Results: the following

**two SQL statements are different but have the same signature**(6284201623763853025), note sql_id values are different.

**SQL> SELECT TABLE_NAME FROM USER_TABLES --JO7HWQAPNFYEALIOA3N5ODTR46INWY6N;**

**SQL> SELECT INDEX_NAME FROM USER_INDEXES --PAOZY8VWGDHDS9NICVREGTR22J6C24DQ;**

**--confirm this by running:**

**select sql_text from v$sql where force_matching_signature=6284201623763853025;**

**How does Oracle cope with collisions**

In a few tests I have seen dbms_xplan throwing ORA-01422 when displaying plans for sql_id with collisions. There may be other packages/tools that make the assumption that sql_id values don't have collisions and they may throw errors.

These are a few more

__problems with SQL signature collisions__. In particular a source of potential trouble is that one of the main (and common) underlying tables for SQL plan management (baselines, profiles, patches) which stores the mappings of sql_text to signature, SYS.SQL$TEXT, has a unique index on signature. However we have seen that it is quite unlikely to have a signature collision just by pure chance (i.e. in the normal usage of the DB).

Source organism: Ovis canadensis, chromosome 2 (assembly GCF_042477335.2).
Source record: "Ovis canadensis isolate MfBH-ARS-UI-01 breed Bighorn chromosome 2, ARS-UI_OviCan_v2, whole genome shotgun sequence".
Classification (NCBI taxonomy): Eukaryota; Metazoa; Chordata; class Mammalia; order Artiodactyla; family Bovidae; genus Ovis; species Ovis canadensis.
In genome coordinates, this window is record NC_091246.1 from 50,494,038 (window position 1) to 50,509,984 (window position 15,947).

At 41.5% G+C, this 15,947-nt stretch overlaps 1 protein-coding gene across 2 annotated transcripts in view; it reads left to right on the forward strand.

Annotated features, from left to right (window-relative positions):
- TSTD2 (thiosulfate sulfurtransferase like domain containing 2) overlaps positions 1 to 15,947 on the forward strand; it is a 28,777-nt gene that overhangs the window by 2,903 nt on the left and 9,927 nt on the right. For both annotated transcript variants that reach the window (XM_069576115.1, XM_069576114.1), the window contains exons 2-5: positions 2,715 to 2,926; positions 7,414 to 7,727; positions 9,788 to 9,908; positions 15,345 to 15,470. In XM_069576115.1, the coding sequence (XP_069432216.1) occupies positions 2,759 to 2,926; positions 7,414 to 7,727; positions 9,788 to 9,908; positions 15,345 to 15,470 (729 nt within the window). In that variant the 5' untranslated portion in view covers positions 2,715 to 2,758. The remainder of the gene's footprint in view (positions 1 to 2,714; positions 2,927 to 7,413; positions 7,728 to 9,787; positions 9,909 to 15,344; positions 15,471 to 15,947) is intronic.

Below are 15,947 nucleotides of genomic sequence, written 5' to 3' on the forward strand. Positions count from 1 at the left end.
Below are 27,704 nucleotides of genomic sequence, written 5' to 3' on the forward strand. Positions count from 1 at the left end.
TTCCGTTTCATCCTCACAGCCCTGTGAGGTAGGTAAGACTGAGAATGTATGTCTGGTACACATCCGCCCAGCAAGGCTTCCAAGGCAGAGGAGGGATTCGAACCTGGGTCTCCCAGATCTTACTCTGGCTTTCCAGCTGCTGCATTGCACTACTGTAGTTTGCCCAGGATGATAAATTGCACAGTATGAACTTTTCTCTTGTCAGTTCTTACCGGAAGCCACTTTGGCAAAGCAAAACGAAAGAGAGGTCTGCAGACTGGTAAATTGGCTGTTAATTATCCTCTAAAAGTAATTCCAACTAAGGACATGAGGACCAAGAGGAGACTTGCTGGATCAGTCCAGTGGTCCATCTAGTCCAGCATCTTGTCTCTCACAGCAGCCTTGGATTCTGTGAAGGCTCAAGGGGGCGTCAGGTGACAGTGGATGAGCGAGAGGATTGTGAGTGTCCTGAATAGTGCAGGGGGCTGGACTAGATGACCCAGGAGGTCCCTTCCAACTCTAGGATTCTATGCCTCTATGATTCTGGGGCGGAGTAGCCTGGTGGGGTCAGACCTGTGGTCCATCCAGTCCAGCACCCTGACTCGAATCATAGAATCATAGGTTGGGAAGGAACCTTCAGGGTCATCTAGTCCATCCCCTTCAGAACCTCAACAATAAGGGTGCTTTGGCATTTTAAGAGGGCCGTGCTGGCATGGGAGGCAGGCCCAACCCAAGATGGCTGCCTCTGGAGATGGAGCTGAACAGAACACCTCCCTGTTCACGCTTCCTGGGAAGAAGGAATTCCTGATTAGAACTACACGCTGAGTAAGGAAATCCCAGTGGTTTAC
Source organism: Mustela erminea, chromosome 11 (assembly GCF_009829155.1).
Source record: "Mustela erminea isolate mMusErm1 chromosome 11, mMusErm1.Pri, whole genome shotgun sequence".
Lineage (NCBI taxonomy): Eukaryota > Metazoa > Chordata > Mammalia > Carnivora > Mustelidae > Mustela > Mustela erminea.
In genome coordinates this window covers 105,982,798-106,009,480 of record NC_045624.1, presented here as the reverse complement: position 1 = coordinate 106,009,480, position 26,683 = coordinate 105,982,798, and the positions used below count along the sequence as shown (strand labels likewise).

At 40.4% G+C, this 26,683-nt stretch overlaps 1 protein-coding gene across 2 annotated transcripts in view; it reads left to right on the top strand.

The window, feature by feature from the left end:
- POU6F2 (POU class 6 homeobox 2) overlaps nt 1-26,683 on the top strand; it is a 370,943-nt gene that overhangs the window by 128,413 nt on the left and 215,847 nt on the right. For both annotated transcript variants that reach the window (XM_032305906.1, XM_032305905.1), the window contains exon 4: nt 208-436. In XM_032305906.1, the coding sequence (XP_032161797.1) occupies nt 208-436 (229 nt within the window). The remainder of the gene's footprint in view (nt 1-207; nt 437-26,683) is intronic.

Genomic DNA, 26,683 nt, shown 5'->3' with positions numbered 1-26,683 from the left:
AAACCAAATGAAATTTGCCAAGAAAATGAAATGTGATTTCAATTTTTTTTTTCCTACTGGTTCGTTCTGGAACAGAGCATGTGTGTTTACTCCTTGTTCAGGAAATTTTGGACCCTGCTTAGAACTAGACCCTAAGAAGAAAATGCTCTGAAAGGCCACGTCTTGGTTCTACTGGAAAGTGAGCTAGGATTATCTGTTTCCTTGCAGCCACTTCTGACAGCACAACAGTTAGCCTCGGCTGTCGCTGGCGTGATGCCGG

**Conclusions:**

This post reports on an exercise to

**compute collisions for sql_id and SQL signatures**of Oracle statements using the Oracle database and PL/SQL. We have seen how some simple math, called

**birthday attack**, can be of help and how an implementation of this in Oracle is quite easy up to hash length of 64 bit. We also report on the findings, notably collisions of sql_id and SQL signature.

Additional comments: a collision on full_hash_value (as reported in v$db_object_cache) could not be calculated with this method as it is a 128 bit hash and the brute force method would require resources out of a 'reasonable scale' . However, since 2005 there are methods known to find collisions for MD5 hashes on the full 128 bits that use weaknesses in the algorithm (that's why MD5 should not be used for security purposes any more). Those methods could be used to find full_hash_value collision.

PS: SQL and scripts mentioned in this article can be found following this link